Seniors in Swim


Anna Long

As we dive into winter sports, senior swimmers Laurel Yows and Molly Harmon are swimming towards their last season here at West.

Seniors are the top dogs, the leaders and the role models. In all activities and sports, the upperclassmen are typically viewed as the example that freshmen and sophomores look up to.

Swim coach of 39 years, Colleen Gibler, said she feels like Harmon and Yows fulfill this task.

Seniors should set a tone for leadership and unity and be role models for respect and hard work. Molly and Laurel are both of those things,” Gibler said. “They lead and they strive to be their best and are always respectful.”

Yows said that she is really enjoying her senior year of swim thus far. “ It’s been different because everyone looks up to you and it’s fun being a role model.”

Another thing that Yows appreciates about her sport is the way her relationships with her teammates has grown throughout the years.


Swim is a challenging sport that takes grit and toughness. It is something that Yows feels has changed her as a person. “It has made me stronger physically and mentally,” Yows said. “Stick it out, it’s worth it in the end.”

After reflecting on her years on high school, Harmon said she notices how much swim has developed her as well.

“I have definitely changed and grown a lot since freshman year, not just my times in the water but the relationships I have made with the people who I train with and my mental attitude about facing the hardships that come with injury,” Harmon said.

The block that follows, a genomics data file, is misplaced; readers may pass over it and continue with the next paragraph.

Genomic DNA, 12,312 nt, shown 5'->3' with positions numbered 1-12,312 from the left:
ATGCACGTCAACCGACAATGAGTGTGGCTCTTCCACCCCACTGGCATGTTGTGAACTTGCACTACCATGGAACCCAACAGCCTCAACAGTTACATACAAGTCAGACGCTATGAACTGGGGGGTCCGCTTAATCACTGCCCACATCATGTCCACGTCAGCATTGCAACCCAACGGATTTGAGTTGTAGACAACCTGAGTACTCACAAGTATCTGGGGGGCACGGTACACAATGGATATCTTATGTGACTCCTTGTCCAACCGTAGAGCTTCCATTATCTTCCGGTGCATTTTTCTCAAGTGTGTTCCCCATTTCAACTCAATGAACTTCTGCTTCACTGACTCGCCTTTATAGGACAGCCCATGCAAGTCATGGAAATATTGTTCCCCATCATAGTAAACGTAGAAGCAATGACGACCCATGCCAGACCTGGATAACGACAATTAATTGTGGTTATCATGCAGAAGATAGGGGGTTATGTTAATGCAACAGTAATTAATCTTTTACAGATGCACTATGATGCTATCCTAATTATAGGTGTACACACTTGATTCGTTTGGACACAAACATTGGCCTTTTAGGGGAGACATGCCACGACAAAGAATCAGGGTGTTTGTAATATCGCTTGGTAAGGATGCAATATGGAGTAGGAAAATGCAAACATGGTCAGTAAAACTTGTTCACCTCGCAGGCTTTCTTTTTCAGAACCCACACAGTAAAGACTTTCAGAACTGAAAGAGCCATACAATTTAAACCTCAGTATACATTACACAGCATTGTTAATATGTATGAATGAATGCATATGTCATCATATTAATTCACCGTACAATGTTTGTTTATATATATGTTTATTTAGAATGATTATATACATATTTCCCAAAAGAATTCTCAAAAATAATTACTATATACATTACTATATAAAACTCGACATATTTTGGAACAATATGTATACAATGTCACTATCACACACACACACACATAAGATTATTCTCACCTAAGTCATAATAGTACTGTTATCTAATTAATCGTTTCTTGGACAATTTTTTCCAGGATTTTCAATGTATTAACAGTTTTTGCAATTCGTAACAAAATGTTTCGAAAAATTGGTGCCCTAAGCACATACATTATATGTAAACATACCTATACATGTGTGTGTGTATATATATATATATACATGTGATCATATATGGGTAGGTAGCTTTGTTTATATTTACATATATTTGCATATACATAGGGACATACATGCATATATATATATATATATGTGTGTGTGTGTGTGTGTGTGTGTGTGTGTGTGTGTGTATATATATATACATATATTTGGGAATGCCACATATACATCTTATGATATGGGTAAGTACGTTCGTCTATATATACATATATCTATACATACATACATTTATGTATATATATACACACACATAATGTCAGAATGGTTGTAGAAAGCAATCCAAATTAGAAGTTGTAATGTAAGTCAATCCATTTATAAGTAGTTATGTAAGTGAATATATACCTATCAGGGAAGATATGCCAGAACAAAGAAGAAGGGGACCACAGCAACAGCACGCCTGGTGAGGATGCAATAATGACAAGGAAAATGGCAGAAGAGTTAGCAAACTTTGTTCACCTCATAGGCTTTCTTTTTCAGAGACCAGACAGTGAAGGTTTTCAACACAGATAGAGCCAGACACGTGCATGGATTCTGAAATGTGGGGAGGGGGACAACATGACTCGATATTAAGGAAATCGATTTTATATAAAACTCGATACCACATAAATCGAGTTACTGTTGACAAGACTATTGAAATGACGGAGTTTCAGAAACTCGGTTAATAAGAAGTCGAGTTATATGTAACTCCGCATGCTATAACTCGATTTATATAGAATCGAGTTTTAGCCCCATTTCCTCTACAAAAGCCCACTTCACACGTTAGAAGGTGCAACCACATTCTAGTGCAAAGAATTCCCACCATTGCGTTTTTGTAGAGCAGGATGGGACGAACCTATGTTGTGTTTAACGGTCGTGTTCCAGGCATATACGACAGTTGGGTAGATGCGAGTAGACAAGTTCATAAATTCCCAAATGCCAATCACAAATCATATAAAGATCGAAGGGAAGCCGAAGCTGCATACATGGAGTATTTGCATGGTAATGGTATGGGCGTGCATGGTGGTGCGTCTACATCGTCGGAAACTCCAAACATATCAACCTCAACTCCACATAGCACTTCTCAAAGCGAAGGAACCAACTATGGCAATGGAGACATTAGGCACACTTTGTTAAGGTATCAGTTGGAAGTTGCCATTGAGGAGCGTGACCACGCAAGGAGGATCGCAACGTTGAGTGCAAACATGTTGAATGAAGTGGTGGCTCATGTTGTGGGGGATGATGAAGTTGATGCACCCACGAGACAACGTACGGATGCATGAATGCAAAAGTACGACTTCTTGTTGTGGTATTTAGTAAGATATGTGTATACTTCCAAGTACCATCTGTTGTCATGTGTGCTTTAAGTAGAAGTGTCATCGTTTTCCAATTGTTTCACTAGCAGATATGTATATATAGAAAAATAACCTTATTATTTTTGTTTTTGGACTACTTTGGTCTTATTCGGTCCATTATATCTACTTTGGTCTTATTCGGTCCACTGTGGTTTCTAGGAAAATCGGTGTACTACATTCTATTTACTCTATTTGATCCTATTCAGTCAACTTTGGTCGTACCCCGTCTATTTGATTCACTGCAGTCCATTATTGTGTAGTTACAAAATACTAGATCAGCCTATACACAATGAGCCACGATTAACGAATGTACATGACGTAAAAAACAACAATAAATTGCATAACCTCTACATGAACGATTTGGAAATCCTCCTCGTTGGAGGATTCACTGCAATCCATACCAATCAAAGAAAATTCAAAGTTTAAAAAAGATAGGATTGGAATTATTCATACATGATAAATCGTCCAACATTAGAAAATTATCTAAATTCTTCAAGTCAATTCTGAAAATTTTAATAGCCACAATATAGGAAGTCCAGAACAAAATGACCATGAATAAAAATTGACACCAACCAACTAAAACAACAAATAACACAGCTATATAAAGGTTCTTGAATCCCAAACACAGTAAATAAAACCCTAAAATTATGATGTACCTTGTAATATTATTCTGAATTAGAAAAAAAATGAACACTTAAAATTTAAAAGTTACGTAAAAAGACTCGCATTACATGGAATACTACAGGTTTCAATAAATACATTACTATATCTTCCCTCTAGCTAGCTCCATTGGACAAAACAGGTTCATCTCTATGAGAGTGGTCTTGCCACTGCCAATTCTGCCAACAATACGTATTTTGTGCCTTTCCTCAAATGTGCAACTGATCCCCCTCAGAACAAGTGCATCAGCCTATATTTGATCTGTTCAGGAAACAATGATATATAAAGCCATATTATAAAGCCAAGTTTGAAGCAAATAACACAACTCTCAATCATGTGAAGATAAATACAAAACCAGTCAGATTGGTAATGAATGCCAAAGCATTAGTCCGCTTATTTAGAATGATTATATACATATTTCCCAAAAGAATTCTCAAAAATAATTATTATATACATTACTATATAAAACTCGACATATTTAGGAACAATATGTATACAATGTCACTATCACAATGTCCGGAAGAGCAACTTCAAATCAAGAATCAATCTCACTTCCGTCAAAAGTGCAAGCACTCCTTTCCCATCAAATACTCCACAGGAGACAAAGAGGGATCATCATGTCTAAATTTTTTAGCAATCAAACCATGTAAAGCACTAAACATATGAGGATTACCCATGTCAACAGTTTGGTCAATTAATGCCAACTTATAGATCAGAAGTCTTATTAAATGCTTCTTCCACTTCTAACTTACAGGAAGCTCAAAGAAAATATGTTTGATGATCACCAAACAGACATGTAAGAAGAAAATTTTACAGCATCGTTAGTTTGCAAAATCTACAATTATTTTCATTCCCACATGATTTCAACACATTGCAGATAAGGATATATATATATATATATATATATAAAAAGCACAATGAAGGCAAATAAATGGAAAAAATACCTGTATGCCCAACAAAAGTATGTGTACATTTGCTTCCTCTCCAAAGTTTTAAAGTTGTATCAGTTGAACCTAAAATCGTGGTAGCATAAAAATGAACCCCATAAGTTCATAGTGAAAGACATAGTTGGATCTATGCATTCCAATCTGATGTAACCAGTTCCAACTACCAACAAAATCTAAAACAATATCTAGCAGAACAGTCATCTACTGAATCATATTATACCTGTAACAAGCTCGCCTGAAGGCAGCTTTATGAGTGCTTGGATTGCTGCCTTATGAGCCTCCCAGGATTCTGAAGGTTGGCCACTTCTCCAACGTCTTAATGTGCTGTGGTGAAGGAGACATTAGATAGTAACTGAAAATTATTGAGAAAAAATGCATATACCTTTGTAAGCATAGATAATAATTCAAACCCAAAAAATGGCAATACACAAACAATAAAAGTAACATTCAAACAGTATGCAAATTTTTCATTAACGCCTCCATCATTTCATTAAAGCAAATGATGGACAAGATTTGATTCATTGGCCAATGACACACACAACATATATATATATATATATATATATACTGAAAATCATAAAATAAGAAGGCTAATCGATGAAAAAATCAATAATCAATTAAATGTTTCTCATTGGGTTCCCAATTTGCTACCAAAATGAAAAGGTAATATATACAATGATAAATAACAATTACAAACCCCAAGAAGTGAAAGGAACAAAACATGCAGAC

Acting like a leader is not something that comes naturally to most. Harmon said she strives to be the best leader possible for her younger teammates.

“Being a team leader is something new for me this year, as there have been other leaders in the past who have taught me what a great leader looks like and what a great leader doesn’t look like,” Harmon said. “I absolutely love it! You can change your swim mates attitude in a blink of an eye with the help of some encouragement and love.”

After spectating leaders of the past, Harmon has found it helpful to be brutally honest with her team. “I will tell them it will hurt and it will suck but they will do this is set and they will be better because of it,” Harmon said. “I think they really like it because they attack this set with all they have and love the drive it brings them when they are more prepared for it.”

Harmon doesn’t limit her encouragement to just time spent in the pool. She said she feels like cheering up teammates outside of swim is just as important.

The west swim team has many practices throughout the week, including a.m. practices where they meet before school. Harmon said that waking up the early practices is surprisingly something that she will miss.

“I work my hardest when I have more silence around me and only the thing beating me in practice is myself. I like pushing the barrier and thenthe seeing what’s on the other side of it when I’m alone,” Harmon said.

Gibler said she has high hopes for Harmon and Yows as they pursue what may be their last year of swim. “I just want each girl to achieve more than they dreamed possible both in practice and competition,.” Gibler said. “If that leads to conference champs then that would be great but if not, we still would be a success.”